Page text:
Release Date: January 19, 2022
Expect to see a rise in similar cybersecurity attacks in the coming years, Sellitto says.
Clinical Assistant Professor of Management Science and Systems
University at Buffalo School of Management
Sellitto is an expert in cybersecurity, information assurance, digital forensics and information technology (IT) management.
According to Sellitto, the Ukrainian attack was multi-faceted:
“With the ubiquitous availability of technology resources, the cost of conducting these attacks is lower than ever so it makes sense that we would see more attacks that leverage multiple simultaneous, independent attacks like this one,” says Sellitto. “For many organizations, it can become like an old cartoon scene: plug the leak in the dam and another leak pops up—eventually, you’re overwhelmed.”
Sellitto says patch management, supplier security and incident response are critical, and there’s a greater need to prioritize these items in both public and private sectors and adapt them for the increasing velocity of attacks.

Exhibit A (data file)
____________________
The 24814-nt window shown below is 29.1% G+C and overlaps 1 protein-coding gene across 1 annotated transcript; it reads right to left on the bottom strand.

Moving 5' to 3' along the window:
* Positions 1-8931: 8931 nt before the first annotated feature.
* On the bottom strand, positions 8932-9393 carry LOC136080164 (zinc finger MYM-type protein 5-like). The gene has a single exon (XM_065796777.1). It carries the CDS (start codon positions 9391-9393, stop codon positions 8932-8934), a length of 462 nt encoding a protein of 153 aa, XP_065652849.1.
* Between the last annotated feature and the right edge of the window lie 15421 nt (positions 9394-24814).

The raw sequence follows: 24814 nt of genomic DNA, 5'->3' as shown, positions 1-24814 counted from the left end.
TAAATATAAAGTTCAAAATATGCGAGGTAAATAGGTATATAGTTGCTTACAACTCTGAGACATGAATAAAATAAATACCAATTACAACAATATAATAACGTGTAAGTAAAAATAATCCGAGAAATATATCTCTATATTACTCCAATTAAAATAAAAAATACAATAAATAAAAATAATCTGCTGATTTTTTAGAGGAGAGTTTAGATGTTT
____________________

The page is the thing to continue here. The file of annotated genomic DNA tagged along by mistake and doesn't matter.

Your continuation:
“We continue to have serious problems with securing critical public infrastructure,” says Sellitto.
“In the case of the Ukrainian websites, the attacks seem, at least initially, designed to disrupt and deface, but we’ve already seen instances of more harmful attempts by hackers,” he says, citing the attempted lye-poisoning attack on the water supply in Oldsmar, Florida, in early 2021.
To schedule an interview with Professor Sellitto, contact Kevin Manne, assistant director of communications, at 716-645-5238 or email@example.com.